College Admissions Scandal: Felicity Huffman Seeks No Jail Time, But Prosecutors Ask for 1 Month - NBC10 Boston
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College Admissions Scandal: Felicity Huffman Seeks No Jail Time, But Prosecutors Ask for 1 Month

"I have a deep and abiding shame over what I have done," she wrote for a judge

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    College Admissions Scandal: Felicity Huffman Seeks No Jail Time, But Prosecutors Ask for 1 Month
    Joseph Prezioso/AFP/Getty Images, File
    In this May 13, 2019, file photo, actress Felicity Huffman is escorted by police into court where she pleaded guilty to one count of conspiracy to commit mail fraud and honest services mail fraud before Judge Talwani at John Joseph Moakley United States Courthouse in Boston.

    Felicity Huffman should serve a month in jail and pay a fine of $20,000 for her admitted role in the sweeping college admissions bribery scheme, federal prosecutors said in a filing Friday, while the actress is seeking probation and community service instead. 

    Huffman pleaded guilty in May to paying an admissions consultant $15,000 to have a proctor correct her older daughter's answers on the SAT.

    The prosecution and defense filed memos outlining for a judge how Huffman should be sentenced.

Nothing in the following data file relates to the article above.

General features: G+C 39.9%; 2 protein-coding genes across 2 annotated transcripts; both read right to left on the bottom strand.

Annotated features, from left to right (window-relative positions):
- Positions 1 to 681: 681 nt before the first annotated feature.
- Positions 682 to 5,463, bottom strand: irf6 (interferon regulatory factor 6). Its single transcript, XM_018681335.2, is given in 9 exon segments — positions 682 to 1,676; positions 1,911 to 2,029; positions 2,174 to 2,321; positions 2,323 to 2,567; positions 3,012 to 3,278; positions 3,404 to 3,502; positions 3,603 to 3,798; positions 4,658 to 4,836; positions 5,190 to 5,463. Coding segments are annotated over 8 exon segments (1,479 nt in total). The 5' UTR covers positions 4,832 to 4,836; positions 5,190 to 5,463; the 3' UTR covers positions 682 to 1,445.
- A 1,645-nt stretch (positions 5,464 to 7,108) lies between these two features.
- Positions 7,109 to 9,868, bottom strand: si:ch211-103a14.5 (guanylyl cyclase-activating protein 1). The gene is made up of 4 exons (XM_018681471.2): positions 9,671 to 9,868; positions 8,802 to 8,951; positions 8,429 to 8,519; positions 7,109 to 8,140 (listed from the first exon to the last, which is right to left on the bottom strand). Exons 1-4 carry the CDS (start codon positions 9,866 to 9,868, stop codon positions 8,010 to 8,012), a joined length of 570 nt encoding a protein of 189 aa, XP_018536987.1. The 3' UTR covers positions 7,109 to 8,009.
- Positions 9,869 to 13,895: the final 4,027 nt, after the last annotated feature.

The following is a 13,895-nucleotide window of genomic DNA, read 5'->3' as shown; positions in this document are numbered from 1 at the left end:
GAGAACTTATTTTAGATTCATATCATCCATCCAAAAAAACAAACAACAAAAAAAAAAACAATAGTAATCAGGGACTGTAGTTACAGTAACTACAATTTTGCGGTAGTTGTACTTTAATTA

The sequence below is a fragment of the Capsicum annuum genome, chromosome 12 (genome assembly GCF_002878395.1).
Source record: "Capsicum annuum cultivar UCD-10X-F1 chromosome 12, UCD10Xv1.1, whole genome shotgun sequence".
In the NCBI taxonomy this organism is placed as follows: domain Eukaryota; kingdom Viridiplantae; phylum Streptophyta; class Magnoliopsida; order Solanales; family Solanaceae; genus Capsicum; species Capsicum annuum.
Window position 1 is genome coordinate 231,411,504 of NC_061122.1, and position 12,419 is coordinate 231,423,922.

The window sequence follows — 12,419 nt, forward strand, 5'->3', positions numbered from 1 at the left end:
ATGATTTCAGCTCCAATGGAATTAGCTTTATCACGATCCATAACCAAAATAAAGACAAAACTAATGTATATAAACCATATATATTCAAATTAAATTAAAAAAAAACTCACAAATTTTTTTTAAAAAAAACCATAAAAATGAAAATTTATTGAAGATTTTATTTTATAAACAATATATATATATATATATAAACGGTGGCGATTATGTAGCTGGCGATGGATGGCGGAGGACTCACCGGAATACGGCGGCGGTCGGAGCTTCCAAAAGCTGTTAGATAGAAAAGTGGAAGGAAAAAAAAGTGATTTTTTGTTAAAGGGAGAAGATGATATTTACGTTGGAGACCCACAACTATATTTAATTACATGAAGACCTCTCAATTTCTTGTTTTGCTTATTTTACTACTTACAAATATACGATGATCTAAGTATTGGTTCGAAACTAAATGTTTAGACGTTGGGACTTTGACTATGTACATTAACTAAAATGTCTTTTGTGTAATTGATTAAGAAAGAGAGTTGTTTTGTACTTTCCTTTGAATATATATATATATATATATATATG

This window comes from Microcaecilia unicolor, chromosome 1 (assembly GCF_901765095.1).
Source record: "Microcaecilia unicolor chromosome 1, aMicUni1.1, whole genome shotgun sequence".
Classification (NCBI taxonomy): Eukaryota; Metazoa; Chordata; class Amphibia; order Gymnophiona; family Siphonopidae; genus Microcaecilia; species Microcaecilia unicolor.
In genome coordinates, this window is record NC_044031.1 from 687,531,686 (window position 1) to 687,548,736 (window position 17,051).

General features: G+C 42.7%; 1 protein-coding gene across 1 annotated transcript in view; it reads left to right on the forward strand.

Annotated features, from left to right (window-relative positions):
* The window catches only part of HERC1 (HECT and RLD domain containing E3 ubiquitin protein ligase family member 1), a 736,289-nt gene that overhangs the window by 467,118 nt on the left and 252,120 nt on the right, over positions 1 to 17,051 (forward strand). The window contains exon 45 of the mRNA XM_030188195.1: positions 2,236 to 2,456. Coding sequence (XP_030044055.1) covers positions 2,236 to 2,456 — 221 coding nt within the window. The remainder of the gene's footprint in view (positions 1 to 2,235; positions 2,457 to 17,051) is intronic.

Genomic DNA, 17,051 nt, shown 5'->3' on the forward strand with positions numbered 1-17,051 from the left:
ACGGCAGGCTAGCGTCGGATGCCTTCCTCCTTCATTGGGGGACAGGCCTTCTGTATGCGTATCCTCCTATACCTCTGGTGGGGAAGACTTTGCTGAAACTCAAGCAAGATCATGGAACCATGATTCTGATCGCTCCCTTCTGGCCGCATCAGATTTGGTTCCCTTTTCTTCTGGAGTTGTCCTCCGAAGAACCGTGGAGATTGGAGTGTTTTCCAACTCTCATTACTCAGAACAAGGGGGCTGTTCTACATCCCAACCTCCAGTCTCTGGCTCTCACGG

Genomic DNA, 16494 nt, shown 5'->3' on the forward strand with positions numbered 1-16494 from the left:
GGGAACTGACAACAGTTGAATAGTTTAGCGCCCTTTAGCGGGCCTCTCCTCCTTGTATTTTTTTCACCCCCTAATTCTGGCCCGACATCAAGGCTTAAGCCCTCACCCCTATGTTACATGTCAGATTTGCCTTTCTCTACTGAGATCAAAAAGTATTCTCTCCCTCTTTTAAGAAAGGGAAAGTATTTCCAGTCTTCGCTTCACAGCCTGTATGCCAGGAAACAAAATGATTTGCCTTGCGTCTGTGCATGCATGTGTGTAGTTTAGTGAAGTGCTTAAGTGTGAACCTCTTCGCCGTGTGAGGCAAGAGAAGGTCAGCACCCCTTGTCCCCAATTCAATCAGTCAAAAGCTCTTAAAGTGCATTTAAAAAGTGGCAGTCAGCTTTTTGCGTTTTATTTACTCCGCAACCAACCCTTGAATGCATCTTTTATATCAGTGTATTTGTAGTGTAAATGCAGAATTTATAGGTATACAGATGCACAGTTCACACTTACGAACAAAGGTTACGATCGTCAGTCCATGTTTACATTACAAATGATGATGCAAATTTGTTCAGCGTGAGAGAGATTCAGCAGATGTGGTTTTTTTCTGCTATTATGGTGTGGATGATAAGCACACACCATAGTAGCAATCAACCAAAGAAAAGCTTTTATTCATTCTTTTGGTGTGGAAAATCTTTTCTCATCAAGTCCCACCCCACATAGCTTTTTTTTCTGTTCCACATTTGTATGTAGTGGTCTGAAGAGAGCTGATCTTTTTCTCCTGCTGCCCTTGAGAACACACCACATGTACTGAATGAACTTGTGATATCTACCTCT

Prosecutors said that the "Desperate Housewives" star's conduct was "deliberate and manifestly criminal," recommending that her month behind bars should be followed by a year of supervised release.

    Felicity Huffman Pleads Guilty in Admissions Scandal

    [NECN] Felicity Huffman Pleads Guilty in Admissions Scandal

    Actress Felicity Huffman admitted to her role in the high-profile college admissions scandal.

    (Published Monday, May 13, 2019)

    Her attorneys are seeking a year of probation and 250 hours of community service along with a $20,000 fine.

    "I have a deep and abiding shame over what I have done," she wrote in the filing.

    Huffman is one of the most prominent Hollywood stars to have participating in the nationwide scam, in which authorities say parents bribed coaches, rigged entrance exams or both to game the admissions system

    The Associated Press contributed to this report.


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